Seven super ideas from the Chelsea Flower Show - that you can do this weekend

Posted on Tuesday, May 28th, 2013

The RHS Chelsea Flower Show is full to bursting with great ideas for your garden. From planting schemes to ornamental structures, if you have a blank canvas in your back yard then Chelsea will help you fill it.

But for those with less grand designs, Chelsea can also provide inspiration for quick and easy improvements. The Great Pavilion, in particular, has a wonderful array of plants to fill dull spots in your garden, and includes plenty of new introductions. This year’s debut plants included a new chive ‘Cha Cha’, Clematis ‘Chelsea’, Iris ‘Nelly Tardivier’ and Mahonia eurybracteata subsp. ganpinensis ‘Soft Caress’ which won the show’s ‘Plant of the Year’ award.

We’ve scoured the show for fresh ideas for your garden which you could do in one weekend (actually most of them will only take an hour or two). Here are our top seven:

  1. Make use of old building supply bulk bags by planting them up. They’re brilliant as raised beds for vegetables because they allow for a really deep soil level (particularly good for things like potatoes). If you don’t need the soil to be so deep then simply roll down the top of the bags to the level you want, or fill the base of the bag with polystyrene and top up with compost. Perfect for urban designs.
  2. If you have a shallow pool or water feature then consider painting it black, or sticking a shiny black liner to the interior. Pop a few light-coloured plants around it and you’ll find that the black reflects the colours and shapes of the garden back at you.
  3. Our first idea thanks to the Sparsholt College display is a handy way to use pleated paper lampshades to cheaply change houseplant pots which no longer match your colour scheme. Simply turn the shade upside down and put the pot into it.
  4. Long chain ornaments are very popular at the moment, but this idea from the Interflora display adds a new dimension by incorporating real flowers in tiny vases. You can replicate the same look in your own garden. If you can’t find small vases then you can use test tubes for single stems or fluted shot/sherry glasses for mini arrangements. Attach them to your ornament using garden wire.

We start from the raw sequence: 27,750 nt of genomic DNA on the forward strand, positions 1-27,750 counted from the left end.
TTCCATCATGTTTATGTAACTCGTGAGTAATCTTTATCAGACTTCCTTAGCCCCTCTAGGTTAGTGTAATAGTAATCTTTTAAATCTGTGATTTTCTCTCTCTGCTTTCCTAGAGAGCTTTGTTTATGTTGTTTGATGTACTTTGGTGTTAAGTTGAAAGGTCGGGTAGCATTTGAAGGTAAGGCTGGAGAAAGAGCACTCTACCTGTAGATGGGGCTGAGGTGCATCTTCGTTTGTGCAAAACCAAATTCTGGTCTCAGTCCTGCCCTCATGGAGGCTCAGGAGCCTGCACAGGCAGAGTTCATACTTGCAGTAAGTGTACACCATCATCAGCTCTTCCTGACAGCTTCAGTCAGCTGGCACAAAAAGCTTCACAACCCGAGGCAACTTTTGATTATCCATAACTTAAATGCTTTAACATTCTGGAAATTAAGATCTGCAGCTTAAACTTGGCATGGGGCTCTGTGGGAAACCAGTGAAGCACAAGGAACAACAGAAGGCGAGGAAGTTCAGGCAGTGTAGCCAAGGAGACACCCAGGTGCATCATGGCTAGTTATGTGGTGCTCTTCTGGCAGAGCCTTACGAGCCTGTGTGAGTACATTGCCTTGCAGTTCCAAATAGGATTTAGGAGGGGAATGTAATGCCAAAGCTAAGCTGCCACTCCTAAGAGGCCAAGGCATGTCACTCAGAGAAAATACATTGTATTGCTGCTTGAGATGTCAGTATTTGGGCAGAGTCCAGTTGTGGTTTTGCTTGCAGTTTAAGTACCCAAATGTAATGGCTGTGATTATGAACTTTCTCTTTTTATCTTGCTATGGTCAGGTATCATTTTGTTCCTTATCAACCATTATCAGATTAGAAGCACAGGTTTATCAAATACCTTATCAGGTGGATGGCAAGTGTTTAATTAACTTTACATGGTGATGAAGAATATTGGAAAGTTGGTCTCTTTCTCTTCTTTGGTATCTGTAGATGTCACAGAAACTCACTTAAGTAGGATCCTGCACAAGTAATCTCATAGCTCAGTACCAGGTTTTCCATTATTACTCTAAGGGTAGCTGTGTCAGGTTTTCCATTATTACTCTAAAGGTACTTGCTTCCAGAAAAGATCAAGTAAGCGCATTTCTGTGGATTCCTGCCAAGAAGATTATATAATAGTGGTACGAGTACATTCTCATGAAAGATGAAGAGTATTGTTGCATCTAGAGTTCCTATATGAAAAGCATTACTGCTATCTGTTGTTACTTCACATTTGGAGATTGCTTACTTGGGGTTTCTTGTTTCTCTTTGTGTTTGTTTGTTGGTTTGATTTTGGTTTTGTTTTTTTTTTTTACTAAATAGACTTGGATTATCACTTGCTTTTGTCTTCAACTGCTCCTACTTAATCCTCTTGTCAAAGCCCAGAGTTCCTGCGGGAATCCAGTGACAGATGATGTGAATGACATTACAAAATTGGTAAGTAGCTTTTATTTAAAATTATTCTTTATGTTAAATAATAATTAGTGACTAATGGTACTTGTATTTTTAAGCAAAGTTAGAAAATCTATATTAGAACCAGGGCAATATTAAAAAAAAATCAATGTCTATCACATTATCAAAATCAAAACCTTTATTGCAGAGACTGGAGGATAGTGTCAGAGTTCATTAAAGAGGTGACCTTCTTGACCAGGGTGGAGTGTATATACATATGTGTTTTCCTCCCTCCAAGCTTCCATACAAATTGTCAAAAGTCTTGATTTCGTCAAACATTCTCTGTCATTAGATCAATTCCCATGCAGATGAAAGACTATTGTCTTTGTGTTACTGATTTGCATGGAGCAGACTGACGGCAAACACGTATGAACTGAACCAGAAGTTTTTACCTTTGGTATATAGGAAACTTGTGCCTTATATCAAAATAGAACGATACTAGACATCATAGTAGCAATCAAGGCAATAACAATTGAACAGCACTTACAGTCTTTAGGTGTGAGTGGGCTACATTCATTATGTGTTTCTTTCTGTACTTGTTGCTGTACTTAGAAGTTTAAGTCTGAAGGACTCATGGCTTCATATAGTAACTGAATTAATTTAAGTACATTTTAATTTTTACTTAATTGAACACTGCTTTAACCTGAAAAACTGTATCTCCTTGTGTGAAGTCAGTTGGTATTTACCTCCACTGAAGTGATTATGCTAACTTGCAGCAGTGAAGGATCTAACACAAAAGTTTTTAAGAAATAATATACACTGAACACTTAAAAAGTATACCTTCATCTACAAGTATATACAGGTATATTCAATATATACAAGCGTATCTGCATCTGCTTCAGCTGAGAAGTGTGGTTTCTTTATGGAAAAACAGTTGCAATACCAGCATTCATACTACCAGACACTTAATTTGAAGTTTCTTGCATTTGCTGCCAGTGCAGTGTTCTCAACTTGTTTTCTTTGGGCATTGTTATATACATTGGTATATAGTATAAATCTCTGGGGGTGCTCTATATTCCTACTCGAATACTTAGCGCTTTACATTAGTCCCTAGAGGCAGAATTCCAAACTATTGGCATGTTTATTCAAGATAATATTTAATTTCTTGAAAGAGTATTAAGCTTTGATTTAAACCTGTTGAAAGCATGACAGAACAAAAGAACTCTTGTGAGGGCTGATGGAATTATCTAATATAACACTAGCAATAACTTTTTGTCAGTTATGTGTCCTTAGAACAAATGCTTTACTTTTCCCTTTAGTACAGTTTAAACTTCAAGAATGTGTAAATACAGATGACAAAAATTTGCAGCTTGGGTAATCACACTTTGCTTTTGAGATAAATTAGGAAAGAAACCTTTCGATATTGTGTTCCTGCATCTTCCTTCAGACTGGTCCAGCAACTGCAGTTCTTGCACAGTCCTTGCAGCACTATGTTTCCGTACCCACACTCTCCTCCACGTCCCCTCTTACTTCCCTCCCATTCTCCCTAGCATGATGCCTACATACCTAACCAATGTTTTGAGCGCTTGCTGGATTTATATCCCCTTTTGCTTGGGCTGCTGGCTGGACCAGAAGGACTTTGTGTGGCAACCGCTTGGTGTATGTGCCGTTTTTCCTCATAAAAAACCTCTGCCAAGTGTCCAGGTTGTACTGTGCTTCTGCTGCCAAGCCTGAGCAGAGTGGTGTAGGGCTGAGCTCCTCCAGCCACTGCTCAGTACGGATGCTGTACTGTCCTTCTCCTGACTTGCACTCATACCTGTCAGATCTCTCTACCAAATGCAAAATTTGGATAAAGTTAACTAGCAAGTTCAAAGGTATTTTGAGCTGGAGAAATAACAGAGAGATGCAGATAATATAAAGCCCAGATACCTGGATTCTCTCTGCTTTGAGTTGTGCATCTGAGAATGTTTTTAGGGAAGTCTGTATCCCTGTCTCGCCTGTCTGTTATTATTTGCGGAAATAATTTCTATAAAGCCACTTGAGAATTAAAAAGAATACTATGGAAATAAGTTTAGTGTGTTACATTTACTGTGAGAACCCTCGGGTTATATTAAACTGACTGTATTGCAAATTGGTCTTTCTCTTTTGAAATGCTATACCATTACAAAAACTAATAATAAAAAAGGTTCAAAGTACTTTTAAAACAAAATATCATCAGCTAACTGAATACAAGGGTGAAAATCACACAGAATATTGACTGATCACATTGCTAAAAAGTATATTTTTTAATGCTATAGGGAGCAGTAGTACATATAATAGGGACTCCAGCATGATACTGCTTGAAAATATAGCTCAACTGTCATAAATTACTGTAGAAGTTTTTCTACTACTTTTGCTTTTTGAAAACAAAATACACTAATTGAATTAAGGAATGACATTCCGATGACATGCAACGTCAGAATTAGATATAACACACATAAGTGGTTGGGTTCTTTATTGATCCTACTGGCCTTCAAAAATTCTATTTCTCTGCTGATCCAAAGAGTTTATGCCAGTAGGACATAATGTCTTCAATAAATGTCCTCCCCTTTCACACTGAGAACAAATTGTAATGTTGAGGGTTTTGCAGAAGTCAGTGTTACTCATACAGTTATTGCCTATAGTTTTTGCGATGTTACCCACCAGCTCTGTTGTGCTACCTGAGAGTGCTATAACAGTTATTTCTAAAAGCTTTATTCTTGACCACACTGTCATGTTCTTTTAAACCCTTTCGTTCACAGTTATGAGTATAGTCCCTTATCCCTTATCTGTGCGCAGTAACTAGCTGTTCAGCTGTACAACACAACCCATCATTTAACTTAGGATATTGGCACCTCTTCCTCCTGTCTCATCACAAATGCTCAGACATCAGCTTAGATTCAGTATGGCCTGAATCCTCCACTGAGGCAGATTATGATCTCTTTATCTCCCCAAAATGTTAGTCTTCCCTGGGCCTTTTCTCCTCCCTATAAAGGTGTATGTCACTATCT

5. This year’s NSPCC (National Society for Prevention of Cruelty to Children) garden included large cobble stones with messages painted on to them. Why not create your own for your family sayings, names or wishes? It’s a great idea for kids. Use acrylic (oil based) or enamel paint so that your artwork doesn’t wash away. If your designs are going to be walked on (eg if they are on cobbles in a path) you can use a clear sealant/varnish over the top to protect them.
  6. The second inspiration from Sparsholt College is this wonderful chair, where the seat padding has been replaced with herbs, though other plants such as sedums would be equally good for this. A base made from stout plastic should support the weight of the thin layer of compost the plants will grow in. You could even plant your seat with thyme or chamomile, which will survive being sat on – but if you intend to do this then ensure that the seat is reinforced, perhaps with a solid metal base (with drainage holds) or a strong metal grid.
  7. Transform your autumn or spring prunings into handy – and free – plant labels. A grafting knife is perfect for taking a slice out of the wood to make these attractive plant markers. Sharpen the other end to stick into the soil, or drill a hole if you want to hang it from a tree or shrub.